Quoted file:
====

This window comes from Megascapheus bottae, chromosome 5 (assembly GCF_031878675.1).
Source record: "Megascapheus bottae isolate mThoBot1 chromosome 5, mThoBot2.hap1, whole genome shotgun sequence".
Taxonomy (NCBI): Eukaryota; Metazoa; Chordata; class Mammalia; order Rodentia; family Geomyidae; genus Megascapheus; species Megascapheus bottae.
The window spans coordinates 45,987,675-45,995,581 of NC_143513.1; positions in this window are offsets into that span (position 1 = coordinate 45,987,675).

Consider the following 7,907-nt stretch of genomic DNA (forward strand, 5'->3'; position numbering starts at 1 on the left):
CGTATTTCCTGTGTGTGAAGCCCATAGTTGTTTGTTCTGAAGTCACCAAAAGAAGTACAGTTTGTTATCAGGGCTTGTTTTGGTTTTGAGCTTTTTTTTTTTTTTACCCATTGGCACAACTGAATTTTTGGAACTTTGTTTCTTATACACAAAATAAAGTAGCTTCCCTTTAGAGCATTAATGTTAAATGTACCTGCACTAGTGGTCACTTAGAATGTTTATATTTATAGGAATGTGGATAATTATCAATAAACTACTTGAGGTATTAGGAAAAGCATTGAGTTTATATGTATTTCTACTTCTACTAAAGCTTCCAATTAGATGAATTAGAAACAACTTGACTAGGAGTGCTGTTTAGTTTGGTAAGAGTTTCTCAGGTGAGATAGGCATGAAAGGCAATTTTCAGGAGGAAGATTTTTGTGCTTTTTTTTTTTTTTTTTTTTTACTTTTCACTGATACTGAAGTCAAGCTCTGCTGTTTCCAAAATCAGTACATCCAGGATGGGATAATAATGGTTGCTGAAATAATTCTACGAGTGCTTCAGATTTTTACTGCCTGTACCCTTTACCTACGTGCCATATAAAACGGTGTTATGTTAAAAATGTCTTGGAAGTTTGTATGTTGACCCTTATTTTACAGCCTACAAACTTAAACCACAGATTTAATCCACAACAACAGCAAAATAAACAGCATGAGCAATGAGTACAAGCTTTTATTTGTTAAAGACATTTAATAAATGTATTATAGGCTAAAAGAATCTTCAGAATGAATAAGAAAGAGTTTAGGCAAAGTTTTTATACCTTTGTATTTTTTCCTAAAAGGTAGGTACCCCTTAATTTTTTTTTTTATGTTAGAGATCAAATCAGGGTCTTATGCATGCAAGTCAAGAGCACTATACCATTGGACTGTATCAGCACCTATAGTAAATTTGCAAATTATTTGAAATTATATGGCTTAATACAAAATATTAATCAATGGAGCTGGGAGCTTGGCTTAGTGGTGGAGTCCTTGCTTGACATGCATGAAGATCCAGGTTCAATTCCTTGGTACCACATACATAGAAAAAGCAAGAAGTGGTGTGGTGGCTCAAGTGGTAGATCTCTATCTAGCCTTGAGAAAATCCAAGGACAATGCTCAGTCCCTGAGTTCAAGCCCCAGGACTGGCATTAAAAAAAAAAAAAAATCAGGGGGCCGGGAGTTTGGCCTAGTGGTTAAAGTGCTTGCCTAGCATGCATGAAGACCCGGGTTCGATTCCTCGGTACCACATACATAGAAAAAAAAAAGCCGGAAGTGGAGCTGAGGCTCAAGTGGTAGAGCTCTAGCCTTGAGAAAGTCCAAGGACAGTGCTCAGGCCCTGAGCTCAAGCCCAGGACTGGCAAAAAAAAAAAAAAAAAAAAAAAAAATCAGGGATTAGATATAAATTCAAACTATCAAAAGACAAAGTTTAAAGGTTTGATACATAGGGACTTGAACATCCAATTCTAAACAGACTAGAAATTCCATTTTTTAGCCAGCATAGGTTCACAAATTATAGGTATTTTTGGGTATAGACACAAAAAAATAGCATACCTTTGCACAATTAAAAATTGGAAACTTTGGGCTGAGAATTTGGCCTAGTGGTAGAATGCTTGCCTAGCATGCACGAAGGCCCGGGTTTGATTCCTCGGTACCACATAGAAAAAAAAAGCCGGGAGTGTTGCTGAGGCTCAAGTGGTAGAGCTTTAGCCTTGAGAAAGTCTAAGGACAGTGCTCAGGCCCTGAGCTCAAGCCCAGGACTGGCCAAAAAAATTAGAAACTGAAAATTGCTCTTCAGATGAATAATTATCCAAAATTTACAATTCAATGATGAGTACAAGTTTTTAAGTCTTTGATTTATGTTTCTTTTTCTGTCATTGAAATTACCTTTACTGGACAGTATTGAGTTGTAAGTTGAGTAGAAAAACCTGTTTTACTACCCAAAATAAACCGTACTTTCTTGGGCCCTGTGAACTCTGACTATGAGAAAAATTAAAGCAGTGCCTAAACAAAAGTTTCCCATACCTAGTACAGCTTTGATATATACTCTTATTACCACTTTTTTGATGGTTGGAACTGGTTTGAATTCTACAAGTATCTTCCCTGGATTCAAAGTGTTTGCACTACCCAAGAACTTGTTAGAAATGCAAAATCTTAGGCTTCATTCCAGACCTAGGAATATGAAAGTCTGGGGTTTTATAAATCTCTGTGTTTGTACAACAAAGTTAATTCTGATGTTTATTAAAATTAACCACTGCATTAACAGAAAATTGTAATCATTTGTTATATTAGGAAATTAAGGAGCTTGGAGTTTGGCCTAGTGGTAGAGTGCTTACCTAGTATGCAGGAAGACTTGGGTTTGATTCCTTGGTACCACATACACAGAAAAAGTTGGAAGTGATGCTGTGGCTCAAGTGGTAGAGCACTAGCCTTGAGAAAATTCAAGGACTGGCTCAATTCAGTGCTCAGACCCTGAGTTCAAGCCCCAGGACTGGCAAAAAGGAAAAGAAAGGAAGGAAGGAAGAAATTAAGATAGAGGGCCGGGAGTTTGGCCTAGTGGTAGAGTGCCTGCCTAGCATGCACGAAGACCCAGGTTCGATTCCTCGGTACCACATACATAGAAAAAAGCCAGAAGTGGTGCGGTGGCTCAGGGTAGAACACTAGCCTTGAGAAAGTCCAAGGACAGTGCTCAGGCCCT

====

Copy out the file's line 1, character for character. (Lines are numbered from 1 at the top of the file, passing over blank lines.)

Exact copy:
This window comes from Megascapheus bottae, chromosome 5 (assembly GCF_031878675.1).